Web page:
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# 2.1.

9 Truss Design

## Team Members: Lucas Gretta, John

Rearick, Sofia Martinez, Andy Maughan
POE Block 4
Problem Statement:
We are to design a truss based on a practice truss and research that performs better
than test trusses, only using balsa wood, glue and paper. Paper gussets must not be

larger than gussets used during training, span greater than or equal to 6 inches,
height less than or equal to 4 inches, using use no more than 36 inches of balsa
wood.
Test Truss:
Our test Truss supported 26 lbs before it slipped and fell off of the machine. It did not
break, and this caused us to not acquire a graph. Our truss had a 345744.71%
efficiency assuming it broke when it slipped.
MDSolids of our Test Truss:

What I Learned:
I learned on the test truss that some members do not undergo stress under
compression, helping me decide where to place certain component in my final design. I
also learned that we should make our truss base wider, in order to keep our truss on the
apparatus, unlike what happened with our test truss.

Research Results:
I learned several types of roof terms from http://www.all-fab.com/pdf/Truss
%20Terminology.pdf, such as top and bottom chord. This allowed me to better search
for a truss with high top chord loads, which lead me to the fan, fink, and fan fink trusses,
which I based one of my designs off of.
Truss Terminology. (n.d.). Retrieved December 2, 2015, from http://www.allfab.com/pdf/Truss Terminology.pdf
Types of Roof Trusses. (2004). Retrieved December 2, 2015, from
http://truswood.com/types of roof trusses.htm
My Design Sketch:

My Design MDSolids:

This design used 35.195~ inches of balsa wood out of the maximum of 36.
Decision Process:
Andy submitted a double Howe Design with two non-central supports. It used the least
materials of any design, however it also supported the least. Joh submitted a double
Howe Design in different proportions, his supported more than Andys but it used more.
Sofia used a Fink design, which supported the same amount as Johns, however it used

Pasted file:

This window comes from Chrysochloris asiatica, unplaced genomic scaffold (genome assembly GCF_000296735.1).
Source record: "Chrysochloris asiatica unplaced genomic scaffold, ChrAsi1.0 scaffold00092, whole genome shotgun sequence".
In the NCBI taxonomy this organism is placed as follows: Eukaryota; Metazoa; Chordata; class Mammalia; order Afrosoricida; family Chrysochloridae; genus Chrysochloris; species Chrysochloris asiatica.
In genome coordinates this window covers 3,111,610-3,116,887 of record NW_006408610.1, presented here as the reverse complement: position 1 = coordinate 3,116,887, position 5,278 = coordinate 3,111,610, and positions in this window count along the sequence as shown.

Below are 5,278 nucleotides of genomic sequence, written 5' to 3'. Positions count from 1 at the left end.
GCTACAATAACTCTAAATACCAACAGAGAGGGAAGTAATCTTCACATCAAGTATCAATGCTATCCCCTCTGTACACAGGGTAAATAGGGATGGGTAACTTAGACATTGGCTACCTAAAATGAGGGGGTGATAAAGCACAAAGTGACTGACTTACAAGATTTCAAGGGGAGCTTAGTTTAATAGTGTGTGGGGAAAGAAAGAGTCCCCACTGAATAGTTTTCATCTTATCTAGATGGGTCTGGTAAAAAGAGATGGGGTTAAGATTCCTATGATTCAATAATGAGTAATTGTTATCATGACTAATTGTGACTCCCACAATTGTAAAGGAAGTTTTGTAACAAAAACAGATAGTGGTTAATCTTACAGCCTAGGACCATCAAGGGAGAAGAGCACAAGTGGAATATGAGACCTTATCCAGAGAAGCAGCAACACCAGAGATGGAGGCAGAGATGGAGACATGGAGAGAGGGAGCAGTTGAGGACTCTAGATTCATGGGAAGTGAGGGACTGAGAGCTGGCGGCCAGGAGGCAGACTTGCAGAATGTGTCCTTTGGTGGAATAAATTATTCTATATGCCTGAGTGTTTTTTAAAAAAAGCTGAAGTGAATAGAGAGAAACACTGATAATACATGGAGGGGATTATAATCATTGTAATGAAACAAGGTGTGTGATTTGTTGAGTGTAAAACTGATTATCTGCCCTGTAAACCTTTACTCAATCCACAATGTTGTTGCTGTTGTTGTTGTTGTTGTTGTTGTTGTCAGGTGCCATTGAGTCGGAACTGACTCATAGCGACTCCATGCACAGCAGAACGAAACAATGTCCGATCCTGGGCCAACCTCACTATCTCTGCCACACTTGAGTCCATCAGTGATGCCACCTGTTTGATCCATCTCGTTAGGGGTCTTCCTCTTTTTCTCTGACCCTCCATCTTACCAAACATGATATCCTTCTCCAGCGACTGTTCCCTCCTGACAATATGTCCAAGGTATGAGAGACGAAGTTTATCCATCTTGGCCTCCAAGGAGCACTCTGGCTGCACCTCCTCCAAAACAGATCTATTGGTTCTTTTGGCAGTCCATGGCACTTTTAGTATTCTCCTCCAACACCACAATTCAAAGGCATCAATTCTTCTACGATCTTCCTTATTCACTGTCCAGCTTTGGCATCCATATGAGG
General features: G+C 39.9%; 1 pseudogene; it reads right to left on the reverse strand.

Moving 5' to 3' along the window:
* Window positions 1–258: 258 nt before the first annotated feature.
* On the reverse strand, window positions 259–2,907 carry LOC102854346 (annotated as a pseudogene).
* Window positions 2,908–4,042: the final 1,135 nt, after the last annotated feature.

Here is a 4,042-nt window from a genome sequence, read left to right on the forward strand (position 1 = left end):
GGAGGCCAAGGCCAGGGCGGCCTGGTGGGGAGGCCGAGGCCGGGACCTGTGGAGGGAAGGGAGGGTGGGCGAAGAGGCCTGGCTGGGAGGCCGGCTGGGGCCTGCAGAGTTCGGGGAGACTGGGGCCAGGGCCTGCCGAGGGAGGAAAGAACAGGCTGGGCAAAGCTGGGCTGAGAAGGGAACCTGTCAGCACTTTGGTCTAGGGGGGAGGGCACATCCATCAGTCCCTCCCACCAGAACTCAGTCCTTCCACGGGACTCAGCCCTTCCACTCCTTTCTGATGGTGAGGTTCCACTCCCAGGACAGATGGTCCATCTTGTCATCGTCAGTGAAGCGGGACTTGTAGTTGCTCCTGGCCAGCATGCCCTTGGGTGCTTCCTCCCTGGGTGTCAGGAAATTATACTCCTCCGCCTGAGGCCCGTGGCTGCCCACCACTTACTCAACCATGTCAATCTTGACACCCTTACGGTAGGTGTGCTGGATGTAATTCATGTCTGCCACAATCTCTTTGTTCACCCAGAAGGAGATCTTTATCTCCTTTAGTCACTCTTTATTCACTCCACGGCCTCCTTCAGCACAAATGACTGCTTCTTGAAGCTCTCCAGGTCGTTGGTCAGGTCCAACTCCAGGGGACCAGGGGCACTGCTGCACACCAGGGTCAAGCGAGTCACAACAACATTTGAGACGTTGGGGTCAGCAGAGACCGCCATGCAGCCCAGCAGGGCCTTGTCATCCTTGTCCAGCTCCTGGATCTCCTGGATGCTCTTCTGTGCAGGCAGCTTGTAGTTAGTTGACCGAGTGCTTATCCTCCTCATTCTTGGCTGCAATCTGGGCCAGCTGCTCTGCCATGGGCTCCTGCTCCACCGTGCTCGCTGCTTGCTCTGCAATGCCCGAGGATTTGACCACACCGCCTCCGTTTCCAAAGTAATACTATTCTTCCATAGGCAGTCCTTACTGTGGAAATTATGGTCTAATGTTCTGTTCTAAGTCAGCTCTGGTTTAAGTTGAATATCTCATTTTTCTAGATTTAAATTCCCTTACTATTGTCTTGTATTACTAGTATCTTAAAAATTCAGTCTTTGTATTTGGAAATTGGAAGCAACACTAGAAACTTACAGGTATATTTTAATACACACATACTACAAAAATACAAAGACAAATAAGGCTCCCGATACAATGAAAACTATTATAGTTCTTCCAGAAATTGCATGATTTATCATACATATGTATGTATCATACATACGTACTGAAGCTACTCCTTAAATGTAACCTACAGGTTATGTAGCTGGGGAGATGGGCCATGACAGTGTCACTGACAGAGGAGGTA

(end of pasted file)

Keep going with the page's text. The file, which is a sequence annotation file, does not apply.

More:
all 36 cm. My design was a Fink design with a middle post, which supported the most,
however it almost used all materials (effectively the same as Sofias, as if we needed to
redo a piece we wouldnt have enough material), and was the hardest to build.

## Our Final Design Decision Matrix:

We chose complexity as a factor because the more complex the design, the more
stress it would take to make our truss, interfering with our teamwork. We chose amount
as we had a limited amount of material. We chose distribution of stress as stability was
a central part of our assignment. We chose time to make as time was under heavy
constraint. We chose aesthetics because we wanted our truss to look pretty. We
eventually chose to synthesize a new idea, as we each had parts we wanted to
incorporate in our final design.

Final Design:

Official Test:

## Maximum weight supported: 57 lbs | 26 lbs for Test Truss

Weight of truss: .02176 lbs | .0076 lbs for Test Truss
Efficiency: 261948.5% | 345744.7 % for Test Truss
Total Length of our Members: 22.5 inches
apparatus, which may have skewed results.
Broken Truss:

## SSA Graph of Final Truss:

Teamwork:
Andy participated in our design and decision process by contributing his idea and
voicing his opinion on others. When it came time to build, Andy offered to scan
helped build gussets.
Sofia participated in our design and decision process by contributing his idea and
voicing her opinion on others. When it came time to build, Sofia cut the members from
the marked pieces of balsa wood I gave her, and she glued some of the pieces together.
Luke participated in our design and decision process by contributing his idea and
voicing his opinion on others. When it came time to build, Luke measured and marked
the members from the piece of balsa wood we had, and he glued some of the pieces
together.

John participated in our design and decision process by contributing his idea and
voicing his opinion on others. When it came time to build, John elected to play on his
phone rather than contribute.
Reflection:
1. Failure occurred at the truss member where it did as that section was built
when we were rushing for time, and so had poor craftsmanship. This poor
craftsmanship caused a structurally unstable design. Our design broke at at the
corner instead of the area with the theoretically highest stress as the gussets at
the corners were rushed and therefore poorly made.
2. In order to improve our design, I would not place two vertical supports
near the edge of the truss as those took extra time and did not contribute much. I
would also move the fink closer to the center of the truss allowing room for
proper gussets to be placed. Finally, I would not drench the truss in glue as that
slowed us down. In addition to all of this, I would make our truss smaller and
more compact, in order to support more weight while keeping the same amount
of material used.